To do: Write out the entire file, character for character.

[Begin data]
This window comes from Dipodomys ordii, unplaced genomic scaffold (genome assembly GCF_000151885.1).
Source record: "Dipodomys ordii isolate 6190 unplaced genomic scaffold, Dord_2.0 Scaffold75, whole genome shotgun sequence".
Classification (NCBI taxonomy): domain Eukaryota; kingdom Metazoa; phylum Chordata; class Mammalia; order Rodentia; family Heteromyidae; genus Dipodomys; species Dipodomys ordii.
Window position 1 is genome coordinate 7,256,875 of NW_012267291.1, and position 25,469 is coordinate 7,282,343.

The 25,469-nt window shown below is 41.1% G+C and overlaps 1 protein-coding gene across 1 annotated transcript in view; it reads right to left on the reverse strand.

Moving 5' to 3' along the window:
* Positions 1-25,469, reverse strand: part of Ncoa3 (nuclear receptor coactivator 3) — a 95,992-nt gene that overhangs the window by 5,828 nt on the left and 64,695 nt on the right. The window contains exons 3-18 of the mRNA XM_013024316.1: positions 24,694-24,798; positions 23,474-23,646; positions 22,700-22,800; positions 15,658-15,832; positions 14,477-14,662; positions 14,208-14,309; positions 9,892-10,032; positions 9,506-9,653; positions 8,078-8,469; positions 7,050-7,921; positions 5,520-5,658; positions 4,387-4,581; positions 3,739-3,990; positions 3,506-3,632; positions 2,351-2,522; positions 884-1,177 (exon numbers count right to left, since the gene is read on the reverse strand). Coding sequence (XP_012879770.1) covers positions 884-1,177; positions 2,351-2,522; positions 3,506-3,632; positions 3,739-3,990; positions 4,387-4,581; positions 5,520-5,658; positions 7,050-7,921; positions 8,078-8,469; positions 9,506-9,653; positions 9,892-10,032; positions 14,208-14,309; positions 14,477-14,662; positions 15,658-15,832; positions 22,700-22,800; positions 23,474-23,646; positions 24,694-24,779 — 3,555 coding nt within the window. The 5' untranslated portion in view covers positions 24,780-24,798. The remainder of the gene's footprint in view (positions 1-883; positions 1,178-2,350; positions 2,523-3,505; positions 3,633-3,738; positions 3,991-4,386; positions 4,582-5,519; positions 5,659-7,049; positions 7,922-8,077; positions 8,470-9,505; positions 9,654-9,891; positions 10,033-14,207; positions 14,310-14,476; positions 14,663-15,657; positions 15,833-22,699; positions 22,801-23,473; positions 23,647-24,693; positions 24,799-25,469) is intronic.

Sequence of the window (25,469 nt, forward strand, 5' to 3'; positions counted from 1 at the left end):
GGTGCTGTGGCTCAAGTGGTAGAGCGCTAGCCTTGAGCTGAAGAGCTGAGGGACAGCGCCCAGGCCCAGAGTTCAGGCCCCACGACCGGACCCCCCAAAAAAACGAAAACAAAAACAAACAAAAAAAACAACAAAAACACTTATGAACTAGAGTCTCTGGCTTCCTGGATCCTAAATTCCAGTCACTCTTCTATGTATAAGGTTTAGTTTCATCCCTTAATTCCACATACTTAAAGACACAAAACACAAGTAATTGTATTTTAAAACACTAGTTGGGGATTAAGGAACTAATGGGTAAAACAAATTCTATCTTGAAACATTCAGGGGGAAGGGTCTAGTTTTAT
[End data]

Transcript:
This window comes from Dipodomys ordii, unplaced genomic scaffold (genome assembly GCF_000151885.1).
Source record: "Dipodomys ordii isolate 6190 unplaced genomic scaffold, Dord_2.0 Scaffold75, whole genome shotgun sequence".
Classification (NCBI taxonomy): domain Eukaryota; kingdom Metazoa; phylum Chordata; class Mammalia; order Rodentia; family Heteromyidae; genus Dipodomys; species Dipodomys ordii.
Window position 1 is genome coordinate 7,256,875 of NW_012267291.1, and position 25,469 is coordinate 7,282,343.

The 25,469-nt window shown below is 41.1% G+C and overlaps 1 protein-coding gene across 1 annotated transcript in view; it reads right to left on the reverse strand.

Moving 5' to 3' along the window:
* Positions 1-25,469, reverse strand: part of Ncoa3 (nuclear receptor coactivator 3) — a 95,992-nt gene that overhangs the window by 5,828 nt on the left and 64,695 nt on the right. The window contains exons 3-18 of the mRNA XM_013024316.1: positions 24,694-24,798; positions 23,474-23,646; positions 22,700-22,800; positions 15,658-15,832; positions 14,477-14,662; positions 14,208-14,309; positions 9,892-10,032; positions 9,506-9,653; positions 8,078-8,469; positions 7,050-7,921; positions 5,520-5,658; positions 4,387-4,581; positions 3,739-3,990; positions 3,506-3,632; positions 2,351-2,522; positions 884-1,177 (exon numbers count right to left, since the gene is read on the reverse strand). Coding sequence (XP_012879770.1) covers positions 884-1,177; positions 2,351-2,522; positions 3,506-3,632; positions 3,739-3,990; positions 4,387-4,581; positions 5,520-5,658; positions 7,050-7,921; positions 8,078-8,469; positions 9,506-9,653; positions 9,892-10,032; positions 14,208-14,309; positions 14,477-14,662; positions 15,658-15,832; positions 22,700-22,800; positions 23,474-23,646; positions 24,694-24,779 — 3,555 coding nt within the window. The 5' untranslated portion in view covers positions 24,780-24,798. The remainder of the gene's footprint in view (positions 1-883; positions 1,178-2,350; positions 2,523-3,505; positions 3,633-3,738; positions 3,991-4,386; positions 4,582-5,519; positions 5,659-7,049; positions 7,922-8,077; positions 8,470-9,505; positions 9,654-9,891; positions 10,033-14,207; positions 14,310-14,476; positions 14,663-15,657; positions 15,833-22,699; positions 22,801-23,473; positions 23,647-24,693; positions 24,799-25,469) is intronic.

Sequence of the window (25,469 nt, forward strand, 5' to 3'; positions counted from 1 at the left end):
GGTGCTGTGGCTCAAGTGGTAGAGCGCTAGCCTTGAGCTGAAGAGCTGAGGGACAGCGCCCAGGCCCAGAGTTCAGGCCCCACGACCGGACCCCCCAAAAAAACGAAAACAAAAACAAACAAAAAAAACAACAAAAACACTTATGAACTAGAGTCTCTGGCTTCCTGGATCCTAAATTCCAGTCACTCTTCTATGTATAAGGTTTAGTTTCATCCCTTAATTCCACATACTTAAAGACACAAAACACAAGTAATTGTATTTTAAAACACTAGTTGGGGATTAAGGAACTAATGGGTAAAACAAATTCTATCTTGAAACATTCAGGGGGAAGGGTCTAGTTTTAT